Christine Porath has raised the issue of incivility in the workplace in an opinion piece titled “No Time To Be Nice At Work” which appeared in last week’s The New York Times Sunday Review. Over the past twenty years Porath has been instrumental in raising the issue of the negative effects incivility has on workers, the workplace, and companies.

Unfortunately, despite efforts by her and others, incivility in the workplace has grown rather than declined. Fifteen years ago, the Kenan-Flagler Business School at the University of North Carolina surveyed 1,700 workers and found that 55 percent of them indicated they had been treated rudely. Interestingly, the study also found that the instigator of the uncivil behavior was three times more likely to be a manager or boss than to be a colleague or co-worker.


In 2014, The Emily Post Institute conducted a nationwide poll using SurveyMonkey Audience, a proprietary online panel. Respondents for the Emily Post Survey were selected to mirror the age and gender proportions of the current population of adults according to the US Census. The Emily Post Survey found the same trend that Porath reported: Incivility — make that rudeness — in the workplace is on the rise; 67 percent of workers responding to the Emily Post Survey indicated that they had experienced rudeness.

What accounts for the increase? The Emily Post Survey found that the instigator was no longer three times more likely to be a person of higher status. In the Emily Post Survey, the instigator was as likely to be a colleague as it was a person in a supervisory position. That larger pool of workers is starting to treat colleagues rudely and that fact helps account for the increase in workers reporting being treated rudely.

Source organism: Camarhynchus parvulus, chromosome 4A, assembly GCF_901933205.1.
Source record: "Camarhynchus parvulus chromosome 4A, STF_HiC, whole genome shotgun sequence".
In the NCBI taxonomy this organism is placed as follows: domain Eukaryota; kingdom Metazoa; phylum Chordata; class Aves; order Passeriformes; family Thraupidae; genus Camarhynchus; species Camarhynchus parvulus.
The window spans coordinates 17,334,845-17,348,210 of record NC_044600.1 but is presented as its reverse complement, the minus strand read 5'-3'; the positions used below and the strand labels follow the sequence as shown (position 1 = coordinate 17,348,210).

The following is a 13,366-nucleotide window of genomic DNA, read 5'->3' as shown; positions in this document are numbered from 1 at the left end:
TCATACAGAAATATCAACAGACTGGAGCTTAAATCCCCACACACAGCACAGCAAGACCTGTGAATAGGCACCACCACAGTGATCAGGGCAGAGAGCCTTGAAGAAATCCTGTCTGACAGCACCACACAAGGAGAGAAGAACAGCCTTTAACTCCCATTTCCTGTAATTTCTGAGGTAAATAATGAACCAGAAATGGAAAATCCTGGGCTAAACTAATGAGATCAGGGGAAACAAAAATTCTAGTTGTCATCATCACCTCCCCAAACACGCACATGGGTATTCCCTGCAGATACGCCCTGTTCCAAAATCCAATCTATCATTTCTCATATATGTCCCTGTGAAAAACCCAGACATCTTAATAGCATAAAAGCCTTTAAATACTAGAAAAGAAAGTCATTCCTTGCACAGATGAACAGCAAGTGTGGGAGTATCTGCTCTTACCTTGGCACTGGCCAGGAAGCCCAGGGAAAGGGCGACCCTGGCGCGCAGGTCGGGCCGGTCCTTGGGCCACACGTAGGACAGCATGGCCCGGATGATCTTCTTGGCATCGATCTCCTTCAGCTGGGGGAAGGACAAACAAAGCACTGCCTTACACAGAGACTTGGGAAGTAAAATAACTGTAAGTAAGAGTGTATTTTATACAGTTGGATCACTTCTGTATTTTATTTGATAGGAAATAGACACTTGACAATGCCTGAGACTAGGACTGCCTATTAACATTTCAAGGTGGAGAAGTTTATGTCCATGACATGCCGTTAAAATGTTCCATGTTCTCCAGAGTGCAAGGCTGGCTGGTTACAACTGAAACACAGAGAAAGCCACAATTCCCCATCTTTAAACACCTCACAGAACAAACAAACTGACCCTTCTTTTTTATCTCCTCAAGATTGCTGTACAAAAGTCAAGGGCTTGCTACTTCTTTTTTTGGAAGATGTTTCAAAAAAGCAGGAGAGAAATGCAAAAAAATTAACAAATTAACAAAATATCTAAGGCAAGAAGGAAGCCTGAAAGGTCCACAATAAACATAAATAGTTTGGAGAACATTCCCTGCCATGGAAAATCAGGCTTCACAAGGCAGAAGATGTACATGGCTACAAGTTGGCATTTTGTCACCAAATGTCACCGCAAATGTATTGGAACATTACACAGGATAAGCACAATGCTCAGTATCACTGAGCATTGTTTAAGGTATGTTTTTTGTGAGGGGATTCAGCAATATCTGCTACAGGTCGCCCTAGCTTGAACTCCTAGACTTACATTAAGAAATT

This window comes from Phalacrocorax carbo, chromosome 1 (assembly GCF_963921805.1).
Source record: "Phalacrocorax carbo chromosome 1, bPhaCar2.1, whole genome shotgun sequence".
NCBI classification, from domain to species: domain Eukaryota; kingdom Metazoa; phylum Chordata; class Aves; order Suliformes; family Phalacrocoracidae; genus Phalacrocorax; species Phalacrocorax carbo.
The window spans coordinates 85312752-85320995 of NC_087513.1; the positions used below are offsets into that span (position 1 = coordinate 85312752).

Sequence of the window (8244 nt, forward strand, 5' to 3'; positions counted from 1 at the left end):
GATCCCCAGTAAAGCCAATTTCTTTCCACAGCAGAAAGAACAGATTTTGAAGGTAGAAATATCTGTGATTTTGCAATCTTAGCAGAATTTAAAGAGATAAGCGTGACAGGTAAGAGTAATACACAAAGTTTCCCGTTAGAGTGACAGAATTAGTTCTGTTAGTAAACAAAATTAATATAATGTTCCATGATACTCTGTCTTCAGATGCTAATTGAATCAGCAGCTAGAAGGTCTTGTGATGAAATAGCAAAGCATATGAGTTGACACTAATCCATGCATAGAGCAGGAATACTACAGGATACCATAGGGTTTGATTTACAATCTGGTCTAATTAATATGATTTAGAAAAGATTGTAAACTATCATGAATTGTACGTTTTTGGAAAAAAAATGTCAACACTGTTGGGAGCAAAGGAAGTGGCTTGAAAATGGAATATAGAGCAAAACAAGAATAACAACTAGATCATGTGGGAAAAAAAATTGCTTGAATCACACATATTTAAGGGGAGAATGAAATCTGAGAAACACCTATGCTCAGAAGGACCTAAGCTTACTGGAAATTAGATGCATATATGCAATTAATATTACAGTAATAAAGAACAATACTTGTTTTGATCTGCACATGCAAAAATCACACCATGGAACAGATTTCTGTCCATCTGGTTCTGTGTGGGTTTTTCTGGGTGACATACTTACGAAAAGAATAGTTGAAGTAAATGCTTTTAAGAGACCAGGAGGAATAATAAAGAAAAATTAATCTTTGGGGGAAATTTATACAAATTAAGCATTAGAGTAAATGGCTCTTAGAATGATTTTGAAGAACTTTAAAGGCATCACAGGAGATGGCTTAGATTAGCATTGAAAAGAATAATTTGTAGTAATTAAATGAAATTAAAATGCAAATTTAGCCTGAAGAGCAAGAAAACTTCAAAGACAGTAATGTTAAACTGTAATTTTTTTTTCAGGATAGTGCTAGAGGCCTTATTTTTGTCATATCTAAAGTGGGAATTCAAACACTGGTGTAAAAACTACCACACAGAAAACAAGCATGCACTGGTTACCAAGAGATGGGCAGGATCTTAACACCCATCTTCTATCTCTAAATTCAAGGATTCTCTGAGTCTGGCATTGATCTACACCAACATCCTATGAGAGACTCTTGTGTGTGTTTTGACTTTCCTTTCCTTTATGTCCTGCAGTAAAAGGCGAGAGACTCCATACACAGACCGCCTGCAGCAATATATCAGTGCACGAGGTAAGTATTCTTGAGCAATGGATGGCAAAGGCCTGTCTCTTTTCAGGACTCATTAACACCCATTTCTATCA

Workers will tend to mimic actions of their bosses, just as children will learn from and mimic actions of their parents. If a boss exhibits rude behavior, it makes sense that people working for the boss will tend to adopt rude behaviors themselves.


Does a rude workplace environment really matter to a company’s bottom line? The reality is it does. The Emily Post Survey found that 53 percent of workers who were treated rudely reported losing work time worrying about the incident. In addition, 27 percent of workers who were treated rudely actually decreased their work effort. That means reduced productivity. Even more troubling for a company is that 15 percent chose to leave the job because of the rude behavior. No company can afford the cost of having to replace a valued worker simply because he or she is being treated rudely.

The bottom line: Incivility and rudeness have negative effects on profits and productivity. The good news is that by encouraging an atmosphere of consideration and respect, hallmarks of etiquette, the result is a positive, civil, workplace where the focus is on getting the job done.

E-mail questions about business etiquette to etiquetteatwork@emilypost.com.